Snap, crackle, pop
Quality of life with cancer matters, both physically and mentally. The treatments we get, or the treatments we don't can both have a significant impact.
In the midst of dealing with her recent cerebrospinal fluid brain-protection-system palava, Judy took pause to address one of the non-critical aspects of having cancer. She elected to have her skin lump-and-bump tumours treated with radiation therapy.
Staying alive is great, but staying alive with good quality of life is paramount. Both physically and mentally.
The lumps have been becoming uncomfortable over many months, and painful at times, so however fond of them we've been in the past, it was definitely time to do something about them, especially as doing something meant something that is simple and non-invasive.
"Fondness" is an interesting word to use when describing cancer. We were fond of them only from the point of view that the lumps afforded both us and Dr Rob a scan-free indication as to how her cancer may be progressing: Larger, smaller bumps. Flatter bumps, harder bumps. As Judy's treatment was administered, these lumps, being breast cancer that has spread, would be impacted too, and being able to be physically felt to assess impact reduced the need for radiological scanning.
None of the treatments to date have ever got rid of them, though.
Judy's CA 15-3 tumour marker (an indicator of cancer growth) had been increasing over recent months without obvious reason, too, so stopping the lumps and bumps growing occurred to us a good thing to do, as they may have been partly to blame.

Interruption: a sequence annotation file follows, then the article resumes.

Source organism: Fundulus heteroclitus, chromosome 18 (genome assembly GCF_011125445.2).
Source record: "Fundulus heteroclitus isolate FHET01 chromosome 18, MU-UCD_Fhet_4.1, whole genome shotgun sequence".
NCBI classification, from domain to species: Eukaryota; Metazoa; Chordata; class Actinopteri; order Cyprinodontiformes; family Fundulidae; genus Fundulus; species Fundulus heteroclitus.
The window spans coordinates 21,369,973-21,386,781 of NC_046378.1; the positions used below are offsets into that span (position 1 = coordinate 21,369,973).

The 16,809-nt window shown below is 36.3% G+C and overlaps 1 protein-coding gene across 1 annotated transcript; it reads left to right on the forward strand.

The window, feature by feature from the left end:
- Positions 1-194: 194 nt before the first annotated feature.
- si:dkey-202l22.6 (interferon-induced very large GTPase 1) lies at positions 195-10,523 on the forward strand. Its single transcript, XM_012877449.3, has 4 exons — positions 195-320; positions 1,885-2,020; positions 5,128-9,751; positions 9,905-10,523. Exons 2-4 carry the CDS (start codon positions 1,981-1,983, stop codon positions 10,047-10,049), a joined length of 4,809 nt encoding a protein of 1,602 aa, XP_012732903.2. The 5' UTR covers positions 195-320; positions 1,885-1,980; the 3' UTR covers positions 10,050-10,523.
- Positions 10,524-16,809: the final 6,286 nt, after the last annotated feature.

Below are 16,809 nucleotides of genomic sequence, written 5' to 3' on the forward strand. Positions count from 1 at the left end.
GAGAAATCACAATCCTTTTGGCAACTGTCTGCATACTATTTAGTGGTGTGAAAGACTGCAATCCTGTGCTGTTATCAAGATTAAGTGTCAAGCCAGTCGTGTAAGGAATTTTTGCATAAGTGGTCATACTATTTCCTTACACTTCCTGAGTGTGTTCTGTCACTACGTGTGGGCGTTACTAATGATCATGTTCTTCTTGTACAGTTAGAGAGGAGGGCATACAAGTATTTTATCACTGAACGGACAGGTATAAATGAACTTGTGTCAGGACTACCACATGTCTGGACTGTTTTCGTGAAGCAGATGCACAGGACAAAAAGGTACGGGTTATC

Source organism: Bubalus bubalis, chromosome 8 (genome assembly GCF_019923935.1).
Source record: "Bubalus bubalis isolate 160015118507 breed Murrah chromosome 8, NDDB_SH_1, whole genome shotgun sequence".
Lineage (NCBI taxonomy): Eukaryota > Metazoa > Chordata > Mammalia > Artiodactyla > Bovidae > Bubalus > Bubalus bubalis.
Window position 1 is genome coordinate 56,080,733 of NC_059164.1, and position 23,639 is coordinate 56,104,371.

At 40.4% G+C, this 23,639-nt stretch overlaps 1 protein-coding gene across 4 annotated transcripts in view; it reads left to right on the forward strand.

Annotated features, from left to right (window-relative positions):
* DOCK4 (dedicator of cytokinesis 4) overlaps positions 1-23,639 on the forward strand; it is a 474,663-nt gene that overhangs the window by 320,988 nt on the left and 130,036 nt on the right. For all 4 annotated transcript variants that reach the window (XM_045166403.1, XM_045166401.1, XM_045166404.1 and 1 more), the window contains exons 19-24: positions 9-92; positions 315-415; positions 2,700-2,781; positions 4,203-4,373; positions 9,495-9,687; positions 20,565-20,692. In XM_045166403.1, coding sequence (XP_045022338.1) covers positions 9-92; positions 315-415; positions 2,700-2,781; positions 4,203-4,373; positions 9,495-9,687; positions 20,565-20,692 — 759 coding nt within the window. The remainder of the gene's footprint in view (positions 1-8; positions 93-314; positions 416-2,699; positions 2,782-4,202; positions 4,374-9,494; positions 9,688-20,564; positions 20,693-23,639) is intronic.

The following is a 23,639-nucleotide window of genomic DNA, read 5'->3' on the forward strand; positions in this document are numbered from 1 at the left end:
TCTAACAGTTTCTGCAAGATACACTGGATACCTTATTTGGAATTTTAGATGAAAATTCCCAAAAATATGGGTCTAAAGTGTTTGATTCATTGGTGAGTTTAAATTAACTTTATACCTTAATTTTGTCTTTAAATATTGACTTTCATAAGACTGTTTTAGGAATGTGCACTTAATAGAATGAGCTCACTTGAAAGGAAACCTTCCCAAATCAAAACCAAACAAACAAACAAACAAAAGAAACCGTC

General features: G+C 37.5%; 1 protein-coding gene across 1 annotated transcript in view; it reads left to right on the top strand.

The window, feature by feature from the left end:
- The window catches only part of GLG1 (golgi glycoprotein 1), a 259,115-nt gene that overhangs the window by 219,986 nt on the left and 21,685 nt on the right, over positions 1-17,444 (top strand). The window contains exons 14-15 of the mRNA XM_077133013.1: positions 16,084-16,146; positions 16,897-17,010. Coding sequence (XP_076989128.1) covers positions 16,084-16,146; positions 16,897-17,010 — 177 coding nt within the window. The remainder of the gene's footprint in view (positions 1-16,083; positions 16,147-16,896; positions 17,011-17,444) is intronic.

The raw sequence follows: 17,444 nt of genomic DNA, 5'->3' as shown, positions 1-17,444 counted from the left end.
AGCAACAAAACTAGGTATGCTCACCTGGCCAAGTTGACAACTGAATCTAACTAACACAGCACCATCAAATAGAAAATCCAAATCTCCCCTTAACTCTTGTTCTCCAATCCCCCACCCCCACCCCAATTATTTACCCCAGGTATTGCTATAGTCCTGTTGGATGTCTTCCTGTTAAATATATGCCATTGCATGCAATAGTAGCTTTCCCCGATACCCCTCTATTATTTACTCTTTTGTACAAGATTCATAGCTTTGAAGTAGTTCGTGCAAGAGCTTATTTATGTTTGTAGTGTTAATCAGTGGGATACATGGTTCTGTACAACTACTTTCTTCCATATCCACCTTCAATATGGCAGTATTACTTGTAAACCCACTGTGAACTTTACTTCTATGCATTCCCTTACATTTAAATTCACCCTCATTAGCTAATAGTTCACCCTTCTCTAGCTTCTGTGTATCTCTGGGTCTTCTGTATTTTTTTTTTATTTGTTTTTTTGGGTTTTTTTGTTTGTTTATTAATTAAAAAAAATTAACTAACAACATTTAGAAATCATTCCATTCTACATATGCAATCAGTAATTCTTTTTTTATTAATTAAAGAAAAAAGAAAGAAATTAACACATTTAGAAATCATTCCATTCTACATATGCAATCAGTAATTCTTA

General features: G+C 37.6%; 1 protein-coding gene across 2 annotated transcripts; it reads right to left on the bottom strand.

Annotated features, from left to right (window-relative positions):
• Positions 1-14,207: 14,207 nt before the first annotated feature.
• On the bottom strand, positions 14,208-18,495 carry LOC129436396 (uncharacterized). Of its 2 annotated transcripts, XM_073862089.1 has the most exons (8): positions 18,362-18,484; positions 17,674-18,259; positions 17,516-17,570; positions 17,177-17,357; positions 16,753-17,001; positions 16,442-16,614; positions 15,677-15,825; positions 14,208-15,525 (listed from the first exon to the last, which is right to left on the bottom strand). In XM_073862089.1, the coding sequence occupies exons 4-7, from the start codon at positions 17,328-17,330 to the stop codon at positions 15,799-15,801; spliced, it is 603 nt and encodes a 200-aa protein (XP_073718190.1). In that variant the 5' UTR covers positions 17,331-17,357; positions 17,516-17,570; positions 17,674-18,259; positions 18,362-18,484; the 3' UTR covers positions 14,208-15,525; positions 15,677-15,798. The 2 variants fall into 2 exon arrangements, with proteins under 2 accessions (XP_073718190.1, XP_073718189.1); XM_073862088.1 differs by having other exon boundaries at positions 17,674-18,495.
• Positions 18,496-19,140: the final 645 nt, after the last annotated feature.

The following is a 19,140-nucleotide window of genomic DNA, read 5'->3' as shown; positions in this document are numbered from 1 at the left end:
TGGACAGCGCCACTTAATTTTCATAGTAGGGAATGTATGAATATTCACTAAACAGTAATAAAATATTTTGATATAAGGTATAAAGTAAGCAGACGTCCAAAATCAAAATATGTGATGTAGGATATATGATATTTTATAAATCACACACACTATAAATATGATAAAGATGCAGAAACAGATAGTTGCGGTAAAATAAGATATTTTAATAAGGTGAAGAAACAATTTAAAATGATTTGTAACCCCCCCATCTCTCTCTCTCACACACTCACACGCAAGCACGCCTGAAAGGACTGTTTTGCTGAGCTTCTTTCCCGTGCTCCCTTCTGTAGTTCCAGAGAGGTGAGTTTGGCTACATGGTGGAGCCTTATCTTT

My remark of "took pause" to address them is also interesting. Taking pause really manifested as Judy losing her shit, because on at least two occasions over the many months preceeding she had expressed a desire to have them treated with radiotherapy to be rid of them, with the support of Dr Rob. In all prior expressions her wishes had been swept away with dismissal, wait-and-see, we've got bigger fish to fry, "what does Dr Rob think", etc.
"I got 'roid rage... Sorry. I'll be fine"
So last Friday we busted her out of one hospital, only to head down the road to another hospital to finally do something about them with some quality snap-crack-pop radiotherapy.
Earlier that week, Dr Sasha finally grabbed his Texta marker pen, some technician friends and some very fine scanning machinery produced by the good people at General Electric, and planned out this simple procedure.
Radiotherapy these days is routinely high tech and precise. The last time Judy had some fired at her head there was much scanning and planning, Hannibal Lecter mask preparing, triangulating, calculating a boat load of angles, double checking, and finally three radiotherapy sessions involved over three weeks. It didn't save the sight in one of her eyes, but it did give that ol' tumour a pounding it never forgot, whilst not damaging much else.
The time before that, way back when Judy's doctors were addressing early breast cancer, they used three tatoos to re-align their intrument almost perfectly every time. (Radiotherapists don't use tatoos these days, though, given medical technology advances.)